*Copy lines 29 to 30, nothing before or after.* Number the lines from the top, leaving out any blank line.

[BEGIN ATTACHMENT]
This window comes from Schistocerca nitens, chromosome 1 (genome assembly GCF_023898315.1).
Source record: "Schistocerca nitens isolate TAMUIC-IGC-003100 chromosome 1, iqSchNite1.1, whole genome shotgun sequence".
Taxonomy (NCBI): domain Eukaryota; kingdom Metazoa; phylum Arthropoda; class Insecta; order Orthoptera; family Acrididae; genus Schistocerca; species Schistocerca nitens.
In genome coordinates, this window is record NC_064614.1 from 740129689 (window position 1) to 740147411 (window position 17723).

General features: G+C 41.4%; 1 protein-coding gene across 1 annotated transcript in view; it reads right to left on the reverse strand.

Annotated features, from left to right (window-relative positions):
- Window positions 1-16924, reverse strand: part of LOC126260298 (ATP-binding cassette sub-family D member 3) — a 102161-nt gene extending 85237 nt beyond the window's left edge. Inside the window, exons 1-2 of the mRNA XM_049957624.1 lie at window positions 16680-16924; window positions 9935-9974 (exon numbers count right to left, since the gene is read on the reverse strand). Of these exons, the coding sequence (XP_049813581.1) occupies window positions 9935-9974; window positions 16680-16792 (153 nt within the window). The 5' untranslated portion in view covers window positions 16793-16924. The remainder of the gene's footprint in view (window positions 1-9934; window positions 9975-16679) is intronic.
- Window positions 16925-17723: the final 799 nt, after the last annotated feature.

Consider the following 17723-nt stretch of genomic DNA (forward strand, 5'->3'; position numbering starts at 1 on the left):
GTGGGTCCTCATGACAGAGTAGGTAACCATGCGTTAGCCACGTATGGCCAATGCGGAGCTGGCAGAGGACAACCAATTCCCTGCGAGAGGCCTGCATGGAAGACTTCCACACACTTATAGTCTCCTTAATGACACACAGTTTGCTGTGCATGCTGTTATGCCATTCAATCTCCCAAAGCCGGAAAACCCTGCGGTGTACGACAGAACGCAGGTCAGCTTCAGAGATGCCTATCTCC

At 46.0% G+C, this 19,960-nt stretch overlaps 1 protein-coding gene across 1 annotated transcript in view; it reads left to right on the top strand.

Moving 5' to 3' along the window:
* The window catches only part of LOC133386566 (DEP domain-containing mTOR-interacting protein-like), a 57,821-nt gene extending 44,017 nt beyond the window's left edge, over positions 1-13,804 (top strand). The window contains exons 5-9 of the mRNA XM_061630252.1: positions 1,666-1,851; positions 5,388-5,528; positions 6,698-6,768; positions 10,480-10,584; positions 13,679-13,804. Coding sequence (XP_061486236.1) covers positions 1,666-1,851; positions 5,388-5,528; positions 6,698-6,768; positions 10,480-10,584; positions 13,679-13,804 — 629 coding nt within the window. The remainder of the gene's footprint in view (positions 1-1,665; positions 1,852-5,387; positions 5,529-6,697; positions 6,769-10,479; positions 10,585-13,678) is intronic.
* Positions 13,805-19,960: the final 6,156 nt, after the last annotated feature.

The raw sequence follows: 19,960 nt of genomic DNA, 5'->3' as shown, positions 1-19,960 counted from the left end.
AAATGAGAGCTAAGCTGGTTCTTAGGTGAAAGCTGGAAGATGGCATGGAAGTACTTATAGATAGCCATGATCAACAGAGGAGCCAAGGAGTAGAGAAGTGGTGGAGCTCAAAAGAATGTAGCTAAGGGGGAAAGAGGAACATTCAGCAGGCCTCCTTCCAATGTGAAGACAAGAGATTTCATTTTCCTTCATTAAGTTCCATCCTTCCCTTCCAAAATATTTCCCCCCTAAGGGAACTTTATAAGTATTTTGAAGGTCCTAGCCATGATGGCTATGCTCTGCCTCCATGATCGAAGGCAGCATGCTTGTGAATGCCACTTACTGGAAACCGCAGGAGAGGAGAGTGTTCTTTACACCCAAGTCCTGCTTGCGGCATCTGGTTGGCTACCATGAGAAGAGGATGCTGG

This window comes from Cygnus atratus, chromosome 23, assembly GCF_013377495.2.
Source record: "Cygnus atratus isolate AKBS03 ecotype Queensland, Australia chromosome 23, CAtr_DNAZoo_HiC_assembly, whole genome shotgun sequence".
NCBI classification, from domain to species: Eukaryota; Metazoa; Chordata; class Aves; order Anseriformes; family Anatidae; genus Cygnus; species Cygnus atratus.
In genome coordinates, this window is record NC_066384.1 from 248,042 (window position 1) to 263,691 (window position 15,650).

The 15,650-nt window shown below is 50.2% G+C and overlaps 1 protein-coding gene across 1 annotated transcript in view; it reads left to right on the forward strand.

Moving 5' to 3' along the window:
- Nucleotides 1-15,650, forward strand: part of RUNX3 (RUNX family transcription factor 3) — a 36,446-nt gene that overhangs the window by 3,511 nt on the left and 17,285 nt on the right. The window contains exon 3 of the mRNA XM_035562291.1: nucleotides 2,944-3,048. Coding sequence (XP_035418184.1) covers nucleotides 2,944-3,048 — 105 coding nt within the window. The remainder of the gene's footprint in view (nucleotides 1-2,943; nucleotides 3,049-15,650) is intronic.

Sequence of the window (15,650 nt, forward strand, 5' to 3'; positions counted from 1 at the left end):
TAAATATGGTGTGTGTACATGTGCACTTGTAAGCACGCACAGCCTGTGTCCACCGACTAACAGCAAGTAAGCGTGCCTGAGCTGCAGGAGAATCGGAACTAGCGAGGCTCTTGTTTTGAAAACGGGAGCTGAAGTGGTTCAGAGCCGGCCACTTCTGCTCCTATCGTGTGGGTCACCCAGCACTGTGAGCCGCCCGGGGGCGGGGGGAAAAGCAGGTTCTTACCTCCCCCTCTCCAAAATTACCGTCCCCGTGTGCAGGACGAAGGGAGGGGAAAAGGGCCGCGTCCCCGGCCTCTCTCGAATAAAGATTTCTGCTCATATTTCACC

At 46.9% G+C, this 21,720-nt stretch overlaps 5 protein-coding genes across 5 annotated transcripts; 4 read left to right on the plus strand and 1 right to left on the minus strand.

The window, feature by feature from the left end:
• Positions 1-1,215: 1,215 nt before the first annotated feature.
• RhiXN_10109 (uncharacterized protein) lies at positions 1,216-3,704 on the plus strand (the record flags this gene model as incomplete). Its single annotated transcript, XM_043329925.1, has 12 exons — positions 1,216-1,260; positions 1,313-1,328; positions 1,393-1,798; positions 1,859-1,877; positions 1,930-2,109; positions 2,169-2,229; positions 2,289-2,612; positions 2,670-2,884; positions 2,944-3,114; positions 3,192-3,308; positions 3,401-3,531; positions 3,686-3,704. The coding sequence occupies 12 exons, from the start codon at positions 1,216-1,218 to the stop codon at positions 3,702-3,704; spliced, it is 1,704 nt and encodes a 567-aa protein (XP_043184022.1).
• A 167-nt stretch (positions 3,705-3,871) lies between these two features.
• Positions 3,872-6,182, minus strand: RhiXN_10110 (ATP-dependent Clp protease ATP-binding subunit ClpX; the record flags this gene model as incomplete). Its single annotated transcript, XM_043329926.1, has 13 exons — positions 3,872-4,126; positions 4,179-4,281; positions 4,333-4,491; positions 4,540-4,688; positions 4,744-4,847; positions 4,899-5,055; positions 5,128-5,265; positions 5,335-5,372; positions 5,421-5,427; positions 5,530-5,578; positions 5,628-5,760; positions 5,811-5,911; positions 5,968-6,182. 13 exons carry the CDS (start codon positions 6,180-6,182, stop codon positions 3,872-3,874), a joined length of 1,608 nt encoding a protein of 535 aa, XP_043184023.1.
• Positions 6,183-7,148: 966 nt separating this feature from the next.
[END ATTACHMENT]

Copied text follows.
• RhiXN_10109 (uncharacterized protein) lies at positions 1,216-3,704 on the plus strand (the record flags this gene model as incomplete). Its single annotated transcript, XM_043329925.1, has 12 exons — positions 1,216-1,260; positions 1,313-1,328; positions 1,393-1,798; positions 1,859-1,877; positions 1,930-2,109; positions 2,169-2,229; positions 2,289-2,612; positions 2,670-2,884; positions 2,944-3,114; positions 3,192-3,308; positions 3,401-3,531; positions 3,686-3,704. The coding sequence occupies 12 exons, from the start codon at positions 1,216-1,218 to the stop codon at positions 3,702-3,704; spliced, it is 1,704 nt and encodes a 567-aa protein (XP_043184022.1).
• A 167-nt stretch (positions 3,705-3,871) lies between these two features.